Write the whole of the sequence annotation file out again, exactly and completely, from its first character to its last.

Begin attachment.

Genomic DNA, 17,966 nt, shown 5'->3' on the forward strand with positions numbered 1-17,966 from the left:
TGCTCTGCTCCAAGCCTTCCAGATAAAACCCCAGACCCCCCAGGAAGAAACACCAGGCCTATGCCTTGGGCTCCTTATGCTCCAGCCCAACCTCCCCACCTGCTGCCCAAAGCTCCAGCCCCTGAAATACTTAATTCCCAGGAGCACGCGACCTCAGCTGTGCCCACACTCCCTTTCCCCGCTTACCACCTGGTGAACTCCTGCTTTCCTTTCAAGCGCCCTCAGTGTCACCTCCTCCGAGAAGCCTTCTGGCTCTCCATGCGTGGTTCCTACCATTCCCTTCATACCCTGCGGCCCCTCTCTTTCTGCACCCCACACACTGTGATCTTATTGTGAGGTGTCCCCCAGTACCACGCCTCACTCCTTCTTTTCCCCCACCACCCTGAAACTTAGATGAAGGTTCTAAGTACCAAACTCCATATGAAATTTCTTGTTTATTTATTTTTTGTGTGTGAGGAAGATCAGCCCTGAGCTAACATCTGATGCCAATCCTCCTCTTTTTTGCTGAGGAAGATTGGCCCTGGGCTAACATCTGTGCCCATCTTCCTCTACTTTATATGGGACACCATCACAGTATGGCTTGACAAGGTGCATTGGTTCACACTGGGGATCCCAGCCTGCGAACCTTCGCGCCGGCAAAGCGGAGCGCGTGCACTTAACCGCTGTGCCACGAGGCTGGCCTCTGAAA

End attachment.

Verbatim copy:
Genomic DNA, 17,966 nt, shown 5'->3' on the forward strand with positions numbered 1-17,966 from the left:
TGCTCTGCTCCAAGCCTTCCAGATAAAACCCCAGACCCCCCAGGAAGAAACACCAGGCCTATGCCTTGGGCTCCTTATGCTCCAGCCCAACCTCCCCACCTGCTGCCCAAAGCTCCAGCCCCTGAAATACTTAATTCCCAGGAGCACGCGACCTCAGCTGTGCCCACACTCCCTTTCCCCGCTTACCACCTGGTGAACTCCTGCTTTCCTTTCAAGCGCCCTCAGTGTCACCTCCTCCGAGAAGCCTTCTGGCTCTCCATGCGTGGTTCCTACCATTCCCTTCATACCCTGCGGCCCCTCTCTTTCTGCACCCCACACACTGTGATCTTATTGTGAGGTGTCCCCCAGTACCACGCCTCACTCCTTCTTTTCCCCCACCACCCTGAAACTTAGATGAAGGTTCTAAGTACCAAACTCCATATGAAATTTCTTGTTTATTTATTTTTTGTGTGTGAGGAAGATCAGCCCTGAGCTAACATCTGATGCCAATCCTCCTCTTTTTTGCTGAGGAAGATTGGCCCTGGGCTAACATCTGTGCCCATCTTCCTCTACTTTATATGGGACACCATCACAGTATGGCTTGACAAGGTGCATTGGTTCACACTGGGGATCCCAGCCTGCGAACCTTCGCGCCGGCAAAGCGGAGCGCGTGCACTTAACCGCTGTGCCACGAGGCTGGCCTCTGAAA